This bridge is one of two bridges with similar unusual architectural detailing in York County. The outside of the arches feature inset panels that do not distinguish between railing and spandrel wall, and extend down to the arch. Additionally, the railings are not horizontal, and have a slight incline at each end. This bridge retains good historic integrity.
Information and Findings From Pennsylvania's Historic Bridge Inventory
Discussion of Bridge
The 2-span, 131'-long, reinforced concrete, elliptical arch bridge built in 1918 is supported on concrete abutments and bullnose pier. The reinforced concrete spandrel walls and parapets have oversize panels extending from just above the arch ring to the parapet coping. The bridge has the distinctive paneling of York County reinforced concrete arch bridges that were designed by County Engineer Charles Williams during the mid 1910s. It is one of at least 10 similar bridges from 1913 to 1918 identified in York County, and it is the only multiple span example. The bridge benefits from an undisturbed rural setting that is adjacent to the 19th century Glen Allen rural mill and farm complex that has historic district potential. The bridge, which replaced a previous covered bridge, dates from the mill's active period of operation. The bridge served to connect the mill with the farms on the south bank of Yellow Breeches Creek in York County. It is evaluated as contributing to the potential Glen Allen historic district.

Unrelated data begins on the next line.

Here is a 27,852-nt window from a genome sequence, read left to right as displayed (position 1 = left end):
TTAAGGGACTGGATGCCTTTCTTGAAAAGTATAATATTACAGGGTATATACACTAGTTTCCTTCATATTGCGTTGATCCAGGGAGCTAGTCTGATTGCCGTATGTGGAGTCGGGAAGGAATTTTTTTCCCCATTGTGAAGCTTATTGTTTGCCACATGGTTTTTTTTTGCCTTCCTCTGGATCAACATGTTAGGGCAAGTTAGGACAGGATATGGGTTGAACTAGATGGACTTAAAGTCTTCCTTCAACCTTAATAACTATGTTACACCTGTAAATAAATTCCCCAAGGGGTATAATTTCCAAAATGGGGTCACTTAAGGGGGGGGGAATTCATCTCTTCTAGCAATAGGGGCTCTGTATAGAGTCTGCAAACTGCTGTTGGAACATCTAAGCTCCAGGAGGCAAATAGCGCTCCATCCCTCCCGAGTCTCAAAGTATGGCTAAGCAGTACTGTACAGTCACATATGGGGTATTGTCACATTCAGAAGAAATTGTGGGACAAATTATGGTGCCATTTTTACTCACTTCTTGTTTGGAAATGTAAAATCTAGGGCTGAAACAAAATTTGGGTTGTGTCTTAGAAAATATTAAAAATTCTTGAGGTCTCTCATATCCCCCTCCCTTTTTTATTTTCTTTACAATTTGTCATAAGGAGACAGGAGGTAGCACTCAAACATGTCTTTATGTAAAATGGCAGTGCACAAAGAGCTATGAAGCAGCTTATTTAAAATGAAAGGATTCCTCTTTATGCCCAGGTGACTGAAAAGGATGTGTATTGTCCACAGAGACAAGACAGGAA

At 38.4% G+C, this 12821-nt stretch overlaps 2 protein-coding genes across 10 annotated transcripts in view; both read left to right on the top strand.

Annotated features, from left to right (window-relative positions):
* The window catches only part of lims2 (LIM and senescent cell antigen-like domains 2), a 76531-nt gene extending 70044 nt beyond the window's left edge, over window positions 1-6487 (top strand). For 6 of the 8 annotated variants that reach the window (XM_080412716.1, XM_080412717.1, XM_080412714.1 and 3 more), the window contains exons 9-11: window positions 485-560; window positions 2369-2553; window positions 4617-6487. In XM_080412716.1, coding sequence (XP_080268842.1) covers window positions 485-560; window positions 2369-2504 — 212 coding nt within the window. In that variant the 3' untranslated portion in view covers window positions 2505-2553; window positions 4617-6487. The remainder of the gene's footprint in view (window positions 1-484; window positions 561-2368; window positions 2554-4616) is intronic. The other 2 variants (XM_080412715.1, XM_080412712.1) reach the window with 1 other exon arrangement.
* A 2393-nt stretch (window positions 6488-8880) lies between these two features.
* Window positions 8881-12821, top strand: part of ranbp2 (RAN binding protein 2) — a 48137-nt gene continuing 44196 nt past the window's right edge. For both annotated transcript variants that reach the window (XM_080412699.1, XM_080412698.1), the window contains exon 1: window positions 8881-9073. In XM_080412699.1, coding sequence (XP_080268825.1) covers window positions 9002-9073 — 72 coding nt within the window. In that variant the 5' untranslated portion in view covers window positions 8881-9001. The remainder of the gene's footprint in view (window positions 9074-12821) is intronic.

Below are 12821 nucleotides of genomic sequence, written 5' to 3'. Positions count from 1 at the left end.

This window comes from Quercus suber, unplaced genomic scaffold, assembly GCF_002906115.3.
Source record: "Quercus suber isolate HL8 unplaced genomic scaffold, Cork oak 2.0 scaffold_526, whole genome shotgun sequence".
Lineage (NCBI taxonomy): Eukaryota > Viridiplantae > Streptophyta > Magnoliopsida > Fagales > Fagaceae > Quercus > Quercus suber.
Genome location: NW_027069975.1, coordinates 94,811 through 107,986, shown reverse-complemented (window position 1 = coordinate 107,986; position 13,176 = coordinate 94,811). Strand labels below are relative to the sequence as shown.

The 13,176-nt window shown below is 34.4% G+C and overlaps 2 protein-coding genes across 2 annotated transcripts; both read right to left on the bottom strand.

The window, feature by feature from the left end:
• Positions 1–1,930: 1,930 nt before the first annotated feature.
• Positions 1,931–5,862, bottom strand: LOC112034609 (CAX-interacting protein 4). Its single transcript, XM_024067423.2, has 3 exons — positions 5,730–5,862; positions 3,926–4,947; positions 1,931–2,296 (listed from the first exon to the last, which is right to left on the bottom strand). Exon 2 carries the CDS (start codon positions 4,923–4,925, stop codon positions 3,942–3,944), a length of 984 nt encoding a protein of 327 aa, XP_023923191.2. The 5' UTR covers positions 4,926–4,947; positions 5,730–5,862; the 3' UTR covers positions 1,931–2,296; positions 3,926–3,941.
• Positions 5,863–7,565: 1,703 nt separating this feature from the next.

Discussion of Surrounding Area
The bridge carries one lane of traffic over a stream that is the York-Cumberland county line. The south (York County) side of the stream is forested with no visible buildings. On the north (Cumberland) county side, at the northwest quadrant, is a 19th-century mill and farm complex known as Glen Allen. It includes the Glen Allen Mill (ca. 1835), a grist mill complete with machinery, a stone and log residence (ca. 1790 with 19th century additions) and a federal-style brick residence (ca. 1835) with period outbuildings. According to a local history, the mill operated continuously through the mid 1960s. Glen Allen has the significance, cohesiveness and integrity to be a historic district.
Bridge Considered Historic By Survey: Yes
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